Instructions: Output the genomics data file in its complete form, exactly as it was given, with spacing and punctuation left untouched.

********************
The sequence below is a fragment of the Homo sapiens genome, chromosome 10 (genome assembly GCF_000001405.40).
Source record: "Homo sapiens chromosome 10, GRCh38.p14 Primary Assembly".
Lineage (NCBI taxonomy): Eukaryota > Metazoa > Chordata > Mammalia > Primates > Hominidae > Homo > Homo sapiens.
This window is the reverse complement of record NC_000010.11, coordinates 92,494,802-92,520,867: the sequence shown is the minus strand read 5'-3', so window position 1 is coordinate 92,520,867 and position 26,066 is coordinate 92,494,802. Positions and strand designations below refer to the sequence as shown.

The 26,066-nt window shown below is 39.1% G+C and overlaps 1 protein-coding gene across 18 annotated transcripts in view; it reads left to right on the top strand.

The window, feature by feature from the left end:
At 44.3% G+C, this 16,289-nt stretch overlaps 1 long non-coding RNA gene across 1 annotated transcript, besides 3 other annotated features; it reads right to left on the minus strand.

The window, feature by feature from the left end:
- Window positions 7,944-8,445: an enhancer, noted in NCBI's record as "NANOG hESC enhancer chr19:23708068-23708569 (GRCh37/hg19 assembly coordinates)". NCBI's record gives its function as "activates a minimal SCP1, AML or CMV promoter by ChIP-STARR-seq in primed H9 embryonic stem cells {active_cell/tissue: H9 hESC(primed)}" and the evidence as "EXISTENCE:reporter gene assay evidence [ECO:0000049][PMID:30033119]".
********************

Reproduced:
The sequence below is a fragment of the Homo sapiens genome, chromosome 10 (genome assembly GCF_000001405.40).
Source record: "Homo sapiens chromosome 10, GRCh38.p14 Primary Assembly".
Lineage (NCBI taxonomy): Eukaryota > Metazoa > Chordata > Mammalia > Primates > Hominidae > Homo > Homo sapiens.
This window is the reverse complement of record NC_000010.11, coordinates 92,494,802-92,520,867: the sequence shown is the minus strand read 5'-3', so window position 1 is coordinate 92,520,867 and position 26,066 is coordinate 92,494,802. Positions and strand designations below refer to the sequence as shown.

The 26,066-nt window shown below is 39.1% G+C and overlaps 1 protein-coding gene across 18 annotated transcripts in view; it reads left to right on the top strand.

The window, feature by feature from the left end:
At 44.3% G+C, this 16,289-nt stretch overlaps 1 long non-coding RNA gene across 1 annotated transcript, besides 3 other annotated features; it reads right to left on the minus strand.

The window, feature by feature from the left end:
- Window positions 7,944-8,445: an enhancer, noted in NCBI's record as "NANOG hESC enhancer chr19:23708068-23708569 (GRCh37/hg19 assembly coordinates)". NCBI's record gives its function as "activates a minimal SCP1, AML or CMV promoter by ChIP-STARR-seq in primed H9 embryonic stem cells {active_cell/tissue: H9 hESC(primed)}" and the evidence as "EXISTENCE:reporter gene assay evidence [ECO:0000049][PMID:30033119]".